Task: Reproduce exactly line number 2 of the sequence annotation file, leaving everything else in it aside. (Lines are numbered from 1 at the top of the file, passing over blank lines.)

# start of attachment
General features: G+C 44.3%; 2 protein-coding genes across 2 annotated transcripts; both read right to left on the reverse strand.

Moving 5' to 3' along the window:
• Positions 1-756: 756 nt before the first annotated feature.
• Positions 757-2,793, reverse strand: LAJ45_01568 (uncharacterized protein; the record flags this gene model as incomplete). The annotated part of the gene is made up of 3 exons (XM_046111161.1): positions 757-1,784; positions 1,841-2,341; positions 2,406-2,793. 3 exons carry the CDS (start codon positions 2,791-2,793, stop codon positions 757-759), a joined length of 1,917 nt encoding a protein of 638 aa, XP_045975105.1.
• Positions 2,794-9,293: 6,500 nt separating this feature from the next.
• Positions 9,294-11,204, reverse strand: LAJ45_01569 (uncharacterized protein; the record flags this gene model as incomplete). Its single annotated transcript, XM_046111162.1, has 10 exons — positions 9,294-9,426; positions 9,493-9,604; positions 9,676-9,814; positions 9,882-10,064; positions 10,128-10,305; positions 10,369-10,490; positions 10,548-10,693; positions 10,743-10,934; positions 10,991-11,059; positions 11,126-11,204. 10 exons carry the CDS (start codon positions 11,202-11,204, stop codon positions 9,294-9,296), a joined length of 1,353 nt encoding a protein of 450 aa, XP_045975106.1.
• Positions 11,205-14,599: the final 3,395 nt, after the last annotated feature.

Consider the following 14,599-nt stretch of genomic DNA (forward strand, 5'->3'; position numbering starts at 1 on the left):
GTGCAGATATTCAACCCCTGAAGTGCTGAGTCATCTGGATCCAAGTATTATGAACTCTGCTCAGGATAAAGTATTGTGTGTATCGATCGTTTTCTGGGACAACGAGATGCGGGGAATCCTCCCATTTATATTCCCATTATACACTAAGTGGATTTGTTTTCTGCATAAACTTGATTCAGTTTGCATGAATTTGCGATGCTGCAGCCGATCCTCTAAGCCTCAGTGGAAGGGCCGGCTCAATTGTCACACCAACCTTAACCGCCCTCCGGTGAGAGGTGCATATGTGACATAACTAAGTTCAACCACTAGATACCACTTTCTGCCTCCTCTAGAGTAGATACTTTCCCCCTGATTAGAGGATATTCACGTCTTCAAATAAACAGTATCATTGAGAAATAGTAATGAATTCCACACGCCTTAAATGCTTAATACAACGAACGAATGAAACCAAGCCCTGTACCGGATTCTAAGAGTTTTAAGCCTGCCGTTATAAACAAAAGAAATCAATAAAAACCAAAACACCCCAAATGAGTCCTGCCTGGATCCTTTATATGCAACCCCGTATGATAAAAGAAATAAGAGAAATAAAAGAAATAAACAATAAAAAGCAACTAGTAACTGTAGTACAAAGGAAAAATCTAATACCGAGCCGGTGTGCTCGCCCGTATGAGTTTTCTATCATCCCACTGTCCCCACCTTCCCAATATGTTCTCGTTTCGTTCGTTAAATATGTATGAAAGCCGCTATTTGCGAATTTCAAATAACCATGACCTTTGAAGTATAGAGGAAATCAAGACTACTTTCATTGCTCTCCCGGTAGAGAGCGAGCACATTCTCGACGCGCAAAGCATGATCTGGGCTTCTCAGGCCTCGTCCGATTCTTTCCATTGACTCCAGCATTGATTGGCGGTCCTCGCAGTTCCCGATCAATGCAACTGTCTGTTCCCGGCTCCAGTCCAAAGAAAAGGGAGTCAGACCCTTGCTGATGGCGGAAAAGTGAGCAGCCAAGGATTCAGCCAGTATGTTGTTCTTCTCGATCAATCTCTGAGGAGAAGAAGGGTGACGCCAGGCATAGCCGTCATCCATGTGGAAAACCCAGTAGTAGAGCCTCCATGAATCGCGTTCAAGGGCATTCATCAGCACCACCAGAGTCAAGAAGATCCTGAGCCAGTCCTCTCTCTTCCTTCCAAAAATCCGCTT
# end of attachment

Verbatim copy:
Moving 5' to 3' along the window: